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Best Guess on Dodgers Shortened Season Opening Day Roster

Best Guess on Dodgers Shortened Season Opening Day Roster

Fans in the seats or no fans in the seats, cardboard fans or digital fans, I don't care anymore. The universal DH, no DH or whatever other weirdness Rob Manfred wants to trot out there, I just don't care anymore. 

Outlaw the shift or make it mandatory. Throw a rover in the outfield if you have to. Allow the batter to call for a high or low pitch - which actually was a thing in 1886 - if that's what gets you through the night. Just give me a full slate of games six nights a week with a matinee on Sunday.

If it's safe to play ball, let's please play ball. I'll take it any which way you can conjure, MLB, and I won't complain. Promise.

Look, while the momentum for a 2020 season of some sort is plain as day, with plans moving forward as we speak, it is far from a sure thing. If I had to lay odds on an 82-game campaign actually going start to finish, I'd put it at 60/40 against.

But that doesn't mean I'm not rooting for it. I am. And as long as the prospect of a Dodgers Opening Day roster exists, I want to be on record with a prediction.

Caveats: We don't know that the league will decide on a 30-man roster, but there has been some talk of it - and since I suggested as much immediately after the March shutdown - for the purposes of this exercise, let's go with 30. A taxi squad of another 10 to 20 men is a fair assumption as well. We'll cross that bridge when we get to it.

We can't predict injury or illness this far out, so let's keep a good thought and presume full health for the entire Los Angeles organization. Players, coaches, trainers, support staff, front office, essential venue workers, etc. And the same for the other 29 teams. Yes, that includes Houston.

Let's also stipulate that the freeze on trades will be lifted during a second Spring Training and that it's possible that some of the players listed below will be dealt. A number of 40-man additions and subtractions should be expected too.

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OK, here we go:

Starting pitchers (5): Walker Buehler, Clayton Kershaw, David Price, Julio Urias and Alex Wood.

Bullpen (10): Pedro Baez, Caleb Ferguson,  Tony Gonsolin, Brusdar Graterol, Kenley Jansen, Joe Kelly, Adam Kolarek, Dustin May, Ross Stripling and Blake Treinen.

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The possibility of Scott Alexander instead of Adam Kolarek exists. Neither option is particularly exciting. I don't expect Jimmy Nelson to be willing and able, but I suppose it's a physical possibility.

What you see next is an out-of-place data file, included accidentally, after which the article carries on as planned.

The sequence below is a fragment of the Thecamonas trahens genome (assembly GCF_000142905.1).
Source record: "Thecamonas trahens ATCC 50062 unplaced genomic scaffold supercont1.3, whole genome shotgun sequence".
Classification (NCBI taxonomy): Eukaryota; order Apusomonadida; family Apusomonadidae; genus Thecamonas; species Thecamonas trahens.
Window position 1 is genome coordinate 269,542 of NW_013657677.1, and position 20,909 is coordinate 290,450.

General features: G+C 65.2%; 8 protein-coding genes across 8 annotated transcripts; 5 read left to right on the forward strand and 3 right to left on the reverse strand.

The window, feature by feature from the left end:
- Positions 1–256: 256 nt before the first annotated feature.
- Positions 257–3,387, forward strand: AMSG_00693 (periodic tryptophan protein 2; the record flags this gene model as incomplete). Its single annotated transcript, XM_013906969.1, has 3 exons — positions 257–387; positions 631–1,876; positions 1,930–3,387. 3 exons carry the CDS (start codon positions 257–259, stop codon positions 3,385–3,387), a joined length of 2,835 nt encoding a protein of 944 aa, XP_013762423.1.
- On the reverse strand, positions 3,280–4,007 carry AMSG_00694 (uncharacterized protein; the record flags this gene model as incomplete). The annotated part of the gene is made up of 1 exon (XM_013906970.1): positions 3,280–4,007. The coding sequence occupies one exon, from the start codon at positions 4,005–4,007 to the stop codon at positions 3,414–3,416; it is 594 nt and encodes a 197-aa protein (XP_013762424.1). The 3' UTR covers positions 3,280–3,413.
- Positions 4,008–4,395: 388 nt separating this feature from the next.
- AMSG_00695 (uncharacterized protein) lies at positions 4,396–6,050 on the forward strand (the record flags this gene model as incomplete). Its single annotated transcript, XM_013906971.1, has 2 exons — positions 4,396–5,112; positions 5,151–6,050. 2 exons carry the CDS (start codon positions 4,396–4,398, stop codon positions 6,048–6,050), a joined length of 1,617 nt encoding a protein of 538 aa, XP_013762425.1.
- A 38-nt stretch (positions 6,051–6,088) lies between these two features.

Regulars (8): (versus right-hand pitchers): Mookie Betts, Justin Turner, Cody Bellinger, Max Muncy, Joc Pederson, Corey Seager, Gavin Lux and Will Smith. And that is a great eight.

Bench (7): Austin Barnes, Matt Beaty, Kiké Hernandez, Russell Martin, A.J. Pollock, Edwin Rios, Chris Taylor.

I'm going out on a limb re Martin. It's the simplest transaction imaginable. And likely a rather inexpensive one. More on why L.A. should sign Coltrane here.

Rocky Gale? Please. 

We wouldn't see Keibert Ruiz start the season with the big club under normal circumstances, but with the chances of a minor league season diminishing as we speak, don't be surprised if that's what ends up happening. The switch-hitting Ruiz would balance out the bench, left and right.

DH: Prepare yourself, National League fans, because it's happening. And you'll live.

A designated hitter in the NL means fewer pinch hitters. And fewer bunts (hallelujah!) It means more at bats for guys who aren't known for their defense, such as Beaty and Rios, both of whom were on the 26-man roster bubble prior to the shutdown.

I'm especially intrigued by Rios, who is a real-deal stick. He hit .270/.340/.575, with 31 home runs and 91 RBIs in what I believe were his final 393 minor league at bats at Oklahoma City last year, he hit .277/.393/.617 with four homers and 18 RBIs in 47 L.A. at bats and was at .296/.367/.444, with one and six in exhibition action prior to the shutdown. 

The lefty-swinging Rios hit .275/.396/.650 with all of his homers and RBIs in 40 big league at bats versus right-hand pitchers in 2019, and hit .269/.342/.593, with 25 and 72 in 297 at bats vs. RHP at OKC. The guy rakes.

So there you have it. The Dodgers 30-man roster. Do not buy into the crap you're hearing about a shorter schedule reducing the club's chances in 2020. There is no better 30-man roster in baseball. And certainly not in any incarnation of an MLB West. Astros schmastros!

And remember, glove conquers all.

Howard Cole has been writing about baseball on the internet since Y2K. Follow him on Twitter.